Three years after the launch of the McQuaid Mission and at the end of the first season of It Happens at STN, Human Services Campus CEO Amy Schwabenlender and UMOM CEO Jackson Fonder sit down to talk about the progress being made in addressing systemic homelessness and how best to continue combating the growing problem in the greater-Phoenix area.
In addition to a frank discussion about the current housing situation, Schwabenlender and Fonder talk about how their relationship with STN is helping each of their organizations push actionable solutions and what they say are the real keys to making real progress.
CEO – Human Services Campus
CEO – UMOM
In the Beginning
The first episode, it was COVID and we were all spaced apart. I didn’t know you and I was like, ‘why does this guy want me here talking about homelessness’ and ‘I don’t know what I’m doing.’ We had people zooming in. Congressman (Greg) Stanton Zoomed in. Mike McQuaid Jr. Zoomed in to talk about the launch of the McQuaid mission, which has given us not only a space to honor and memorialize Mike McQuaid (co-founder of the Human Services Campus), [a] passionate champion for ending homelessness.
So then I think about what would he be saying today, three years into this conversation. Because whenever I get to speak about the Human Services Campus, I think [about] what would Mike say.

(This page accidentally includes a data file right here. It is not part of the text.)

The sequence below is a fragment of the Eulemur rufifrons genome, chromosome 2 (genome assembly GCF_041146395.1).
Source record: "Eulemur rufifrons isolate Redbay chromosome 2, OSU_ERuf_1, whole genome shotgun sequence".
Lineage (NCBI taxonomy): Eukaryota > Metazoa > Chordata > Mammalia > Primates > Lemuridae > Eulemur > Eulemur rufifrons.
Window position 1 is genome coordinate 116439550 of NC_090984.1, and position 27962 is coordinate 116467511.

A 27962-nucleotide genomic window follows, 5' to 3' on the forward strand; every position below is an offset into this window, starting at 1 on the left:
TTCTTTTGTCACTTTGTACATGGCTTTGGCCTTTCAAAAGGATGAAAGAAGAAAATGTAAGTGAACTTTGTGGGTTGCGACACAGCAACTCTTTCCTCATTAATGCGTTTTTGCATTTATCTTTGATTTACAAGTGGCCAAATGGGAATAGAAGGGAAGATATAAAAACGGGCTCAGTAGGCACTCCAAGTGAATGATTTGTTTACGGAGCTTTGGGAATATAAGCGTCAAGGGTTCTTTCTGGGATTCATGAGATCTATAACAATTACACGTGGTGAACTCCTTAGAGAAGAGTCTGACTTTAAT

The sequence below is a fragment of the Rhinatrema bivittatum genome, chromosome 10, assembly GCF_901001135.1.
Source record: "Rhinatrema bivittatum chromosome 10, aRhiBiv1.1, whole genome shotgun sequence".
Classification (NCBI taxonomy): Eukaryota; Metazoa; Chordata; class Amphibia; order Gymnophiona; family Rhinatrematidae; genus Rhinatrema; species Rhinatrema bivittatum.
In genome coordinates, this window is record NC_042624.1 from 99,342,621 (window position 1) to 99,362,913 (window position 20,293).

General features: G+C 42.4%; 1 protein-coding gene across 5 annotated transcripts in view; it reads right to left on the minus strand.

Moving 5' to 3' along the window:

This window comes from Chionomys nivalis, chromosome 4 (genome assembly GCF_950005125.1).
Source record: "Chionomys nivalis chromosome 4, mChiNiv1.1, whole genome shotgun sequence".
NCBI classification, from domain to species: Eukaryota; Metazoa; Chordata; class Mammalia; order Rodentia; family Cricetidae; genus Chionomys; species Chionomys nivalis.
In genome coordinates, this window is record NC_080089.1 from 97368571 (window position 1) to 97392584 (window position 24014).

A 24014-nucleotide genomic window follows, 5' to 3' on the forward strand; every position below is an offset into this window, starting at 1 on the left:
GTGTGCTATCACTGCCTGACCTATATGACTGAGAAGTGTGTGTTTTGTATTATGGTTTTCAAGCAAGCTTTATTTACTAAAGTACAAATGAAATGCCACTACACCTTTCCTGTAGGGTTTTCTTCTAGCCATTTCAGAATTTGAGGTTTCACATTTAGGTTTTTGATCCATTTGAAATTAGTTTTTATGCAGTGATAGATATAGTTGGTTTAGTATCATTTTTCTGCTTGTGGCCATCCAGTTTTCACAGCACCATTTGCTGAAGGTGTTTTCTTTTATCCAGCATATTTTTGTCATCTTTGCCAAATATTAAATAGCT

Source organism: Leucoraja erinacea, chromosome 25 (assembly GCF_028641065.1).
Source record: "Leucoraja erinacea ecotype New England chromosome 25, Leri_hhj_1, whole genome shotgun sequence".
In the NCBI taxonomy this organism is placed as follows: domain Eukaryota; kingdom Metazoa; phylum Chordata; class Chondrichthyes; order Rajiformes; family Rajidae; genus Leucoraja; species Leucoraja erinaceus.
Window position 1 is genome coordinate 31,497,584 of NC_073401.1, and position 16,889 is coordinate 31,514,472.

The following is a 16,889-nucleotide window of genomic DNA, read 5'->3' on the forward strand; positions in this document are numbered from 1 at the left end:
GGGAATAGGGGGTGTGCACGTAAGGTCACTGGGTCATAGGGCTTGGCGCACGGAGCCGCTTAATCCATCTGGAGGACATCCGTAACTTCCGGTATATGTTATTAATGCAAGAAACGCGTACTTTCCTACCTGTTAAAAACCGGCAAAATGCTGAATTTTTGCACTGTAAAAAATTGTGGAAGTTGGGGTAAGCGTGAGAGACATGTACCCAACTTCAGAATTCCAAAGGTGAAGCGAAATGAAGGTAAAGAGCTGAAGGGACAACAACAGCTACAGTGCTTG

I think today he would be saying, “Wow, this is amazing.”
It’s such a journey we’ve been on with how the show evolved. We started out talking to individual partners and we’ve elevated the conversation to systems pieces, what is working and what’s a positive replicable part of a strategy. That’s a tremendous amount of progress in a short amount of time. So I think [Mike] would be super proud and jazzed about this whole thing.
You and the STN crew, you’ve evolved the show. This production has become this unique opportunity for so many people to come in here, not just about housing and homelessness, [but] all the other community topics that we now know are important to so many people who want to be part of solutions.
We’ve seen fortunately a lot more community conversation groups meeting and setting up committees to talk about housing. And we absolutely need more housing. We’re so far behind on housing creation. I don’t know how we catch up. We will never catch up if we don’t do more on prevention and having services for people who are already experiencing homelessness.
Homelessness now is visible across Maricopa County and that wasn’t the case three years ago. We still had a lot of homelessness and it was slowly increasing. Now it is, it is visible. It is a conversation, locally and nationally.
Pushing for Prevention
What’s not so visible is: How we do prevention. We’re talking about people who already have a home and how do we help them stay housed. Prevention is a really challenging concept for people to understand and grasp. We don’t realize something’s a problem until it’s too late.